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Table of Contents

Introduction to the Author
Synopsis of Wuthering Heights
Main Character List
Form is Content
Classifying Wuthering Heights
Links & References
Topics for Discussion
Film & Television Adaptations
Wuthering Heights in Popular Culture
Image Gallery


Page Key::
[OS] = Original Source
[DQ] = Discussion Question
[TR] = Trivia

This page was created by: Divya Kunapuli, Kate Cherven, Anne Wilcox, and Emily Lathrop in the Spring of 2011.

Emily Brontë: Absolute Individual, Free-Spirit or Tormented Genius?

"'She should have been a man- a great navigator... Her powerful reason would have deduced new spheres of discovery from the knowledge of the old; and her strong imperious will would never have been daunted by opposition or difficulty; never have given way but with life'" (Nestor, xviii)

Emily Jane Brontë was the fifth of six children born July 30, 1818 in a Yorkshire village called Haworth. Her parents were Reverend Patrick and Maria Bronte. In 1821 her mother died of cancer. In 1824 her and her sisters attended the Cowan Bridge School, yet in 1825 her two elder sisters, Maria and Elizabeth died. Soon Emily and her two other sisters Charlotte and Anne and their brother Branwell, began to create works of literature in their home on the moors; they conducted poems, novels, journals and a monthly magazine. They even created an entire other world which involved an adventure story, called the Gondal cycle, and recorded them in miniature booklets. “Charlotte explains the inducement to write: ‘We were wholly dependent on ourselves and each other, on books and study, for the enjoyments and occupations of life. The highest stimulus, as well as the liveliest pleasure we had known from childhood upwards, lay in attempts at literary composition’” (Pauline Nestor). Around 1845 Emily begun writing Wuthering Heights and had it published in December 1847 by the publisher T. C. Newby. In the next year, December 19, 1848, Emily died of tuberculosis.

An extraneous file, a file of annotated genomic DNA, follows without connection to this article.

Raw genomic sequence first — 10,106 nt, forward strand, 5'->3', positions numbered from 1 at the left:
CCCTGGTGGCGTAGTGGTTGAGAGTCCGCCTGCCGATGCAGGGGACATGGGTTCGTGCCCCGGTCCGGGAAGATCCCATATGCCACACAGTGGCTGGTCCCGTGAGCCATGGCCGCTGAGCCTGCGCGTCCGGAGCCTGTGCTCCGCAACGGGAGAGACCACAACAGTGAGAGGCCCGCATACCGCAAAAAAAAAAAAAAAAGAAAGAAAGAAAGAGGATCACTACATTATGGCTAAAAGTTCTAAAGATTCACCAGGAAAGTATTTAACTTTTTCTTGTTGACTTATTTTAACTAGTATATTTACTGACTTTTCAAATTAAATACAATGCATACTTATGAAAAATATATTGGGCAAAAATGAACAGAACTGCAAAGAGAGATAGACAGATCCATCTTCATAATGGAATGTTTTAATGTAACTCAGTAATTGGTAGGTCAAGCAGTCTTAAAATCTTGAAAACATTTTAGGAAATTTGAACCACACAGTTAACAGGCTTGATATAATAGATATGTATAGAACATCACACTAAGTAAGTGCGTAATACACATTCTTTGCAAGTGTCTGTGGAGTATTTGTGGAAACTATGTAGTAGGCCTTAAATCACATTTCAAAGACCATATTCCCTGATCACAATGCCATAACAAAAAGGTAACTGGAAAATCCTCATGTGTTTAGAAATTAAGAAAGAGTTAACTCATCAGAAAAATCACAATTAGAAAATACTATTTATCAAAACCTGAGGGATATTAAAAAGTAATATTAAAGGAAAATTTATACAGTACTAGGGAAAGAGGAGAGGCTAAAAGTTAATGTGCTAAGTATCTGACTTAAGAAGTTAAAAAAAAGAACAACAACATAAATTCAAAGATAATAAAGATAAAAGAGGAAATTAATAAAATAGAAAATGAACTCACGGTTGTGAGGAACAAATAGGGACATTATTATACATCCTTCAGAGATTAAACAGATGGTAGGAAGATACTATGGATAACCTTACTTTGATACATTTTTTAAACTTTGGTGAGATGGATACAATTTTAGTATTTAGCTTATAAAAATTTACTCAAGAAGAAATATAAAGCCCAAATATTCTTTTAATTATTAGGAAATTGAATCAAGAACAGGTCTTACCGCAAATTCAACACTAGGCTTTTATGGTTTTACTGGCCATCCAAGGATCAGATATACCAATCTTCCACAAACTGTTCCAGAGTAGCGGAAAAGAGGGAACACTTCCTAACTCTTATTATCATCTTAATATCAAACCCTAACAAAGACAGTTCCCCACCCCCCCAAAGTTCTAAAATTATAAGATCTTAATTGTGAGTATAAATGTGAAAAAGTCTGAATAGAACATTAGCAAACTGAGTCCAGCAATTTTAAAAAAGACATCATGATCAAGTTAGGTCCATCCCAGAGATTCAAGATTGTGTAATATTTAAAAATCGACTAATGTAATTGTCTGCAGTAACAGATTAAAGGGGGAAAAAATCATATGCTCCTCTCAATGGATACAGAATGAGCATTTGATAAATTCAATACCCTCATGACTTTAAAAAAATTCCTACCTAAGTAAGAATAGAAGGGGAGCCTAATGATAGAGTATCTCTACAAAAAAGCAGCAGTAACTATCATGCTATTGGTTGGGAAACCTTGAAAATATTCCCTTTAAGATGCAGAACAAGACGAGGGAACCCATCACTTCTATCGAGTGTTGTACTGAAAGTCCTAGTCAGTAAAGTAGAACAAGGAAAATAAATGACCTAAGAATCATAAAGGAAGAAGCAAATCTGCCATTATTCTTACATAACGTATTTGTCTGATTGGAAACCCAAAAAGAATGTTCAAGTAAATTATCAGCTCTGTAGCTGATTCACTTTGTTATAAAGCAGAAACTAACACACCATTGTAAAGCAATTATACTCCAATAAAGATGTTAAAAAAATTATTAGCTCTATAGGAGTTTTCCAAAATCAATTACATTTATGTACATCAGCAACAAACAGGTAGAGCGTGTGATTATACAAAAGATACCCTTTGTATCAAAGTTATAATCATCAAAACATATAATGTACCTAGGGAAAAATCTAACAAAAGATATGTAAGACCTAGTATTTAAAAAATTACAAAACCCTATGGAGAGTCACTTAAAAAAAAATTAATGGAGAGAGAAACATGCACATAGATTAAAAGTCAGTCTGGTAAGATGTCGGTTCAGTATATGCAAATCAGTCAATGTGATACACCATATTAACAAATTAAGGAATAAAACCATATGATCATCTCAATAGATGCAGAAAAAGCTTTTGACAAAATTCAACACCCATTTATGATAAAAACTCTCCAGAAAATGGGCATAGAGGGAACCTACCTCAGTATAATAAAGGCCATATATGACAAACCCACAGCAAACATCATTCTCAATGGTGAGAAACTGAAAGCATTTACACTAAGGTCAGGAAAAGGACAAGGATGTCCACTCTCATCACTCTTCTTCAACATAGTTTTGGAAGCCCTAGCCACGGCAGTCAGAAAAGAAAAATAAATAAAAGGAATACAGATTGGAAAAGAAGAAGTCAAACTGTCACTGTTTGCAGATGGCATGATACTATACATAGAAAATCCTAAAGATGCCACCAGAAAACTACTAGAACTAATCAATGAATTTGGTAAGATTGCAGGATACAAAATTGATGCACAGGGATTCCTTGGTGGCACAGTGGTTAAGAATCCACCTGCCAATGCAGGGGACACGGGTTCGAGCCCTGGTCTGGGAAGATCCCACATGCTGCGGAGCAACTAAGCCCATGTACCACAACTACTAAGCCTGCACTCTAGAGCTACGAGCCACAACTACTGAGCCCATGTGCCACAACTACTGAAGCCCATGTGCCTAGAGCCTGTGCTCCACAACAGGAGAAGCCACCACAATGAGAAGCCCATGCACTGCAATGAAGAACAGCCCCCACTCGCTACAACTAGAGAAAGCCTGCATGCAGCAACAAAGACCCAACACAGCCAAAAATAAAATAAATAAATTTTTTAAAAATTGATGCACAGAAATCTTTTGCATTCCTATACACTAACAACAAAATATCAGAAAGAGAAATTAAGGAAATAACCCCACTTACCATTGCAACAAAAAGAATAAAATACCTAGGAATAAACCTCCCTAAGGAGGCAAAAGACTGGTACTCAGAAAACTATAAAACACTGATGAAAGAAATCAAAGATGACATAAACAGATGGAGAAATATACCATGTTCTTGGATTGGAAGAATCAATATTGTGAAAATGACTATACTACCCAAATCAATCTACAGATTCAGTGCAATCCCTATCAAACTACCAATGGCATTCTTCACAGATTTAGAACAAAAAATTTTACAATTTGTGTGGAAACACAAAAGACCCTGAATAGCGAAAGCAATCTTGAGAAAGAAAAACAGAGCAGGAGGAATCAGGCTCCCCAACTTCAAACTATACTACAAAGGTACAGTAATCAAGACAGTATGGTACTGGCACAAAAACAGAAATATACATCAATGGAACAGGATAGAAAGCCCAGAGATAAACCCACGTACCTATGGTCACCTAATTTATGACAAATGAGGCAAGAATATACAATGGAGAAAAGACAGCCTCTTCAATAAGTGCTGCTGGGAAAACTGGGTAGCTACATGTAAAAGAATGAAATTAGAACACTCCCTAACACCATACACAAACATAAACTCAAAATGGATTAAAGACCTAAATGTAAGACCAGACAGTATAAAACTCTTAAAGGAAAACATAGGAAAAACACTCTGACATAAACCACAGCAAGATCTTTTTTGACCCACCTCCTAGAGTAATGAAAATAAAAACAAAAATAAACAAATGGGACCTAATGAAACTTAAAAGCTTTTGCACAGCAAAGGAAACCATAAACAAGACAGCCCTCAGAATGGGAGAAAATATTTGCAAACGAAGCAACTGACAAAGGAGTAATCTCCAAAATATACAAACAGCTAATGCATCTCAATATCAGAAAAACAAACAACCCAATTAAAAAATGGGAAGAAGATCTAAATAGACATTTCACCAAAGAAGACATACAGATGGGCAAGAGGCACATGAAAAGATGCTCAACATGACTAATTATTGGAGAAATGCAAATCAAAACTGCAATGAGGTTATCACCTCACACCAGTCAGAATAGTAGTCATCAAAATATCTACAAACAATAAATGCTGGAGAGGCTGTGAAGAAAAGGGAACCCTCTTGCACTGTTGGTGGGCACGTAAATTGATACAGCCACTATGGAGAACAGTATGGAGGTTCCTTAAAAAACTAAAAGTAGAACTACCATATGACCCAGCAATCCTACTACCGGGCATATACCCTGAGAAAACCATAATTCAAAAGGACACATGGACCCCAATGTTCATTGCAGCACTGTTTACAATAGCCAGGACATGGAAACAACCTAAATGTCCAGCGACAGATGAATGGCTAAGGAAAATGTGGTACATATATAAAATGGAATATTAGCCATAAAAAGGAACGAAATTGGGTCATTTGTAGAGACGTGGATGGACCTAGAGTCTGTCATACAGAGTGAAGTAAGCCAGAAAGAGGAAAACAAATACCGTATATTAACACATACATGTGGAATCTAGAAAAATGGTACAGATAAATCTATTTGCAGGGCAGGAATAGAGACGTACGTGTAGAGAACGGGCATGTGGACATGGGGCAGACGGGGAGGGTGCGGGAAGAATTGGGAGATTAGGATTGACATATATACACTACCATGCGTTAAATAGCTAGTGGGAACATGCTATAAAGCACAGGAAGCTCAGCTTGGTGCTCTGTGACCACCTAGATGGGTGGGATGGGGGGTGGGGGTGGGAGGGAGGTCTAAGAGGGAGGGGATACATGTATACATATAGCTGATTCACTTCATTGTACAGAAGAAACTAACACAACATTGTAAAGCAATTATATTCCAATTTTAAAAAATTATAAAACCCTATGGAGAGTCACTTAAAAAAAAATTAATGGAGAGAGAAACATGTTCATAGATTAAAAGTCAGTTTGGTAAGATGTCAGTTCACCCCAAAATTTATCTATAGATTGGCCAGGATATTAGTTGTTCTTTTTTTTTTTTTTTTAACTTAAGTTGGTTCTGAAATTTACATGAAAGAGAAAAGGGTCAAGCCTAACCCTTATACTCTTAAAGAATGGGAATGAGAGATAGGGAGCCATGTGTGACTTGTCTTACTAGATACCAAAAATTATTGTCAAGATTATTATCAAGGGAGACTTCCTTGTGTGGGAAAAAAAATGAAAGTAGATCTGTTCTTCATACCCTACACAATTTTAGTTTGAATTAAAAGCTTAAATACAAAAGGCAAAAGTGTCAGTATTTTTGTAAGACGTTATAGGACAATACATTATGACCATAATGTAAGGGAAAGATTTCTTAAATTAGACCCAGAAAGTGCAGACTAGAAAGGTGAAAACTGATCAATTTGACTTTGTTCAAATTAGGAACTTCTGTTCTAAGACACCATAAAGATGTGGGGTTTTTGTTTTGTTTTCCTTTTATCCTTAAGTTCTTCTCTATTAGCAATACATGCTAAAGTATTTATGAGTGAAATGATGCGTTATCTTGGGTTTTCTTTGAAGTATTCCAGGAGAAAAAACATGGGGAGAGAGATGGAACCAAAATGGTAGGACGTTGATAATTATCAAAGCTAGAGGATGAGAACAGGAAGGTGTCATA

[OS] For further details regarding Emily Brontë's life, check out An Emily Brontë Chronology.


[OS] Unless otherwise noted, all textual excerpts refer to: Wuthering Heights. London: Penguin Classics, 1995. Print.

Synopsis of Wuthering Heights

"It is a book that generates tensions- between dream and reality, self and other, natural and supernatural, realism and melodrama, structural formality and emotional chaos- but leaves them unresolved" (Miller, viii).

Warning

Spoilers below!